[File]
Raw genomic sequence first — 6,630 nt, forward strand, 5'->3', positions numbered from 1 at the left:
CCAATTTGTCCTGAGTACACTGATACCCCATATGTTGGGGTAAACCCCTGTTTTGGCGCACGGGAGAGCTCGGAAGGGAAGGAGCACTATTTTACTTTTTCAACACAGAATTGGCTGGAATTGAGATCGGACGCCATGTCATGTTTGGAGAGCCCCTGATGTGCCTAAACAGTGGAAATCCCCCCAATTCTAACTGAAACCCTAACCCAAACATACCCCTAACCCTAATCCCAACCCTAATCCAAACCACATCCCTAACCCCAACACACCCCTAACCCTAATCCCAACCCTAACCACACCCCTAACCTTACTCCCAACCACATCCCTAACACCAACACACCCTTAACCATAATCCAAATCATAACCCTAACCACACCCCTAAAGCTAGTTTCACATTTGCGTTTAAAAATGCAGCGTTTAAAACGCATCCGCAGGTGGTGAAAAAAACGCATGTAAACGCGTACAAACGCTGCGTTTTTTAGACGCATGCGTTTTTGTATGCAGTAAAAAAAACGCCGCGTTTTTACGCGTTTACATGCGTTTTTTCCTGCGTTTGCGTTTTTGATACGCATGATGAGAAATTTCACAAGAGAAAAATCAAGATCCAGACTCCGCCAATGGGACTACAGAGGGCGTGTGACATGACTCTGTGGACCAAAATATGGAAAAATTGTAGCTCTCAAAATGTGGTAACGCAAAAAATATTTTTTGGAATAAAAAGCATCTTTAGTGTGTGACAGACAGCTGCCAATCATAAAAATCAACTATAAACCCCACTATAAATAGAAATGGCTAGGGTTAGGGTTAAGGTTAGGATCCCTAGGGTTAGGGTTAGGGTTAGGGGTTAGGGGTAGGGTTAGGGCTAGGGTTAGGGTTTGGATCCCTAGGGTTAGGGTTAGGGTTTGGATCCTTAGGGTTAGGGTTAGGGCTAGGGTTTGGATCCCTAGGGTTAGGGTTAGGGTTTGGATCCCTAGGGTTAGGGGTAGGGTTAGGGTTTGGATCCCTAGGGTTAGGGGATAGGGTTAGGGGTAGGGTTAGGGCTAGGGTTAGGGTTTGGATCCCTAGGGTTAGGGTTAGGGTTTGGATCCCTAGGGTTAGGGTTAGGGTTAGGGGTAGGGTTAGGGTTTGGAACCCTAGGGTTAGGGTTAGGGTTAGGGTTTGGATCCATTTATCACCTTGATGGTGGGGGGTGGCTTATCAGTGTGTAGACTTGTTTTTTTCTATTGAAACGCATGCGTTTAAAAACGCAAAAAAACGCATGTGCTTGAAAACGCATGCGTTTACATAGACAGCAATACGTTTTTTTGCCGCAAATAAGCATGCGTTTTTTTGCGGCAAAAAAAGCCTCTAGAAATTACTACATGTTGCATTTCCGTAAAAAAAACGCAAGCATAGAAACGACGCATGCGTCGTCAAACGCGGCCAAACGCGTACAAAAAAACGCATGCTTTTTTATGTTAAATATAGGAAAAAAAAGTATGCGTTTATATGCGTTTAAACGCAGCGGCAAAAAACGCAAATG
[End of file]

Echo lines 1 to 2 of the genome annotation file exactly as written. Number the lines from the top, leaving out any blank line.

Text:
Raw genomic sequence first — 6,630 nt, forward strand, 5'->3', positions numbered from 1 at the left:
CCAATTTGTCCTGAGTACACTGATACCCCATATGTTGGGGTAAACCCCTGTTTTGGCGCACGGGAGAGCTCGGAAGGGAAGGAGCACTATTTTACTTTTTCAACACAGAATTGGCTGGAATTGAGATCGGACGCCATGTCATGTTTGGAGAGCCCCTGATGTGCCTAAACAGTGGAAATCCCCCCAATTCTAACTGAAACCCTAACCCAAACATACCCCTAACCCTAATCCCAACCCTAATCCAAACCACATCCCTAACCCCAACACACCCCTAACCCTAATCCCAACCCTAACCACACCCCTAACCTTACTCCCAACCACATCCCTAACACCAACACACCCTTAACCATAATCCAAATCATAACCCTAACCACACCCCTAAAGCTAGTTTCACATTTGCGTTTAAAAATGCAGCGTTTAAAACGCATCCGCAGGTGGTGAAAAAAACGCATGTAAACGCGTACAAACGCTGCGTTTTTTAGACGCATGCGTTTTTGTATGCAGTAAAAAAAACGCCGCGTTTTTACGCGTTTACATGCGTTTTTTCCTGCGTTTGCGTTTTTGATACGCATGATGAGAAATTTCACAAGAGAAAAATCAAGATCCAGACTCCGCCAATGGGACTACAGAGGGCGTGTGACATGACTCTGTGGACCAAAATATGGAAAAATTGTAGCTCTCAAAATGTGGTAACGCAAAAAATATTTTTTGGAATAAAAAGCATCTTTAGTGTGTGACAGACAGCTGCCAATCATAAAAATCAACTATAAACCCCACTATAAATAGAAATGGCTAGGGTTAGGGTTAAGGTTAGGATCCCTAGGGTTAGGGTTAGGGTTAGGGGTTAGGGGTAGGGTTAGGGCTAGGGTTAGGGTTTGGATCCCTAGGGTTAGGGTTAGGGTTTGGATCCTTAGGGTTAGGGTTAGGGCTAGGGTTTGGATCCCTAGGGTTAGGGTTAGGGTTTGGATCCCTAGGGTTAGGGGTAGGGTTAGGGTTTGGATCCCTAGGGTTAGGGGATAGGGTTAGGGGTAGGGTTAGGGCTAGGGTTAGGGTTTGGATCCCTAGGGTTAGGGTTAGGGTTTGGATCCCTAGGGTTAGGGTTAGGGTTAGGGGTAGGGTTAGGGTTTGGAACCCTAGGGTTAGGGTTAGGGTTAGGGTTTGGATCCATTTATCACCTTGATGGTGGGGGGTGGCTTATCAGTGTGTAGACTTGTTTTTTTCTATTGAAACGCATGCGTTTAAAAACGCAAAAAAACGCATGTGCTTGAAAACGCATGCGTTTACATAGACAGCAATACGTTTTTTTGCCGCAAATAAGCATGCGTTTTTTTGCGGCAAAAAAAGCCTCTAGAAATTACTACATGTTGCATTTCCGTAAAAAAAACGCAAGCATAGAAACGACGCATGCGTCGTCAAACGCGGCCAAACGCGTACAAAAAAACGCATGCTTTTTTATGTTAAATATAGGAAAAAAAAGTATGCGTTTATATGCGTTTAAACGCAGCGGCAAAAAACGCAAATG